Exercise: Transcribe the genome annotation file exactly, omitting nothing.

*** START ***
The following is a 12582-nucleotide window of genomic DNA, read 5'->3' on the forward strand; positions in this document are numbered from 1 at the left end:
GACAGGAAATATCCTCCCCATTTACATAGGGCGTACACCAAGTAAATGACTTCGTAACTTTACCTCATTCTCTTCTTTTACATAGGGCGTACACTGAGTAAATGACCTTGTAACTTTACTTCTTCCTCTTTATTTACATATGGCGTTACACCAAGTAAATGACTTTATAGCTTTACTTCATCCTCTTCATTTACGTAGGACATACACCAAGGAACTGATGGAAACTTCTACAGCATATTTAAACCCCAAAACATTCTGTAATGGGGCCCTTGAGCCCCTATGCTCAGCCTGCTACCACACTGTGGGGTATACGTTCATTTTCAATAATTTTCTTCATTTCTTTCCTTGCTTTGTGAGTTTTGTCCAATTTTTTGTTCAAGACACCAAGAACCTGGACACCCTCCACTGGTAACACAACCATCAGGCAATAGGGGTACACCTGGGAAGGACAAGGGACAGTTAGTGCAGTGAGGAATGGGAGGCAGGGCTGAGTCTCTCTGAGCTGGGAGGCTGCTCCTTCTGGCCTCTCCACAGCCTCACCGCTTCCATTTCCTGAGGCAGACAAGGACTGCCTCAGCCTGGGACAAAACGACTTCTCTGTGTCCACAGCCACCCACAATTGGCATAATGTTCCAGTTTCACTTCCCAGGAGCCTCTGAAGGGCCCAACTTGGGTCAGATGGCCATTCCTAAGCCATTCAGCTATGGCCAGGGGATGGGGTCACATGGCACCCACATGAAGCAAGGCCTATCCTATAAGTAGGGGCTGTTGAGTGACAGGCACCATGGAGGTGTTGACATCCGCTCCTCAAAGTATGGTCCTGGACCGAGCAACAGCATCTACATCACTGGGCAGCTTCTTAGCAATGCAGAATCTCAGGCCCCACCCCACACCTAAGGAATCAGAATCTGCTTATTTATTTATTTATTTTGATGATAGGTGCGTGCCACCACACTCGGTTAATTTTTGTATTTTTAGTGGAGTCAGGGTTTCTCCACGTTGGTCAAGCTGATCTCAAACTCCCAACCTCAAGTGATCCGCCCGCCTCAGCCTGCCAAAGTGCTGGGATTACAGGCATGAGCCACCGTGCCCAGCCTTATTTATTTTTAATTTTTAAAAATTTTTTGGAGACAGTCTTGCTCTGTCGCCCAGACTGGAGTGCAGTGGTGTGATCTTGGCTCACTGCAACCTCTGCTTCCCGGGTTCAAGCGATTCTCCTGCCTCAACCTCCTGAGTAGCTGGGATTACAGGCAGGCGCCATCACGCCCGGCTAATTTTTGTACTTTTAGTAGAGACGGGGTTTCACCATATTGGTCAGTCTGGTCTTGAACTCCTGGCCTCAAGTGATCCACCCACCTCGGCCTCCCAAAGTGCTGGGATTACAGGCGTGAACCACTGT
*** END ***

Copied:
The following is a 12582-nucleotide window of genomic DNA, read 5'->3' on the forward strand; positions in this document are numbered from 1 at the left end:
GACAGGAAATATCCTCCCCATTTACATAGGGCGTACACCAAGTAAATGACTTCGTAACTTTACCTCATTCTCTTCTTTTACATAGGGCGTACACTGAGTAAATGACCTTGTAACTTTACTTCTTCCTCTTTATTTACATATGGCGTTACACCAAGTAAATGACTTTATAGCTTTACTTCATCCTCTTCATTTACGTAGGACATACACCAAGGAACTGATGGAAACTTCTACAGCATATTTAAACCCCAAAACATTCTGTAATGGGGCCCTTGAGCCCCTATGCTCAGCCTGCTACCACACTGTGGGGTATACGTTCATTTTCAATAATTTTCTTCATTTCTTTCCTTGCTTTGTGAGTTTTGTCCAATTTTTTGTTCAAGACACCAAGAACCTGGACACCCTCCACTGGTAACACAACCATCAGGCAATAGGGGTACACCTGGGAAGGACAAGGGACAGTTAGTGCAGTGAGGAATGGGAGGCAGGGCTGAGTCTCTCTGAGCTGGGAGGCTGCTCCTTCTGGCCTCTCCACAGCCTCACCGCTTCCATTTCCTGAGGCAGACAAGGACTGCCTCAGCCTGGGACAAAACGACTTCTCTGTGTCCACAGCCACCCACAATTGGCATAATGTTCCAGTTTCACTTCCCAGGAGCCTCTGAAGGGCCCAACTTGGGTCAGATGGCCATTCCTAAGCCATTCAGCTATGGCCAGGGGATGGGGTCACATGGCACCCACATGAAGCAAGGCCTATCCTATAAGTAGGGGCTGTTGAGTGACAGGCACCATGGAGGTGTTGACATCCGCTCCTCAAAGTATGGTCCTGGACCGAGCAACAGCATCTACATCACTGGGCAGCTTCTTAGCAATGCAGAATCTCAGGCCCCACCCCACACCTAAGGAATCAGAATCTGCTTATTTATTTATTTATTTTGATGATAGGTGCGTGCCACCACACTCGGTTAATTTTTGTATTTTTAGTGGAGTCAGGGTTTCTCCACGTTGGTCAAGCTGATCTCAAACTCCCAACCTCAAGTGATCCGCCCGCCTCAGCCTGCCAAAGTGCTGGGATTACAGGCATGAGCCACCGTGCCCAGCCTTATTTATTTTTAATTTTTAAAAATTTTTTGGAGACAGTCTTGCTCTGTCGCCCAGACTGGAGTGCAGTGGTGTGATCTTGGCTCACTGCAACCTCTGCTTCCCGGGTTCAAGCGATTCTCCTGCCTCAACCTCCTGAGTAGCTGGGATTACAGGCAGGCGCCATCACGCCCGGCTAATTTTTGTACTTTTAGTAGAGACGGGGTTTCACCATATTGGTCAGTCTGGTCTTGAACTCCTGGCCTCAAGTGATCCACCCACCTCGGCCTCCCAAAGTGCTGGGATTACAGGCGTGAACCACTGT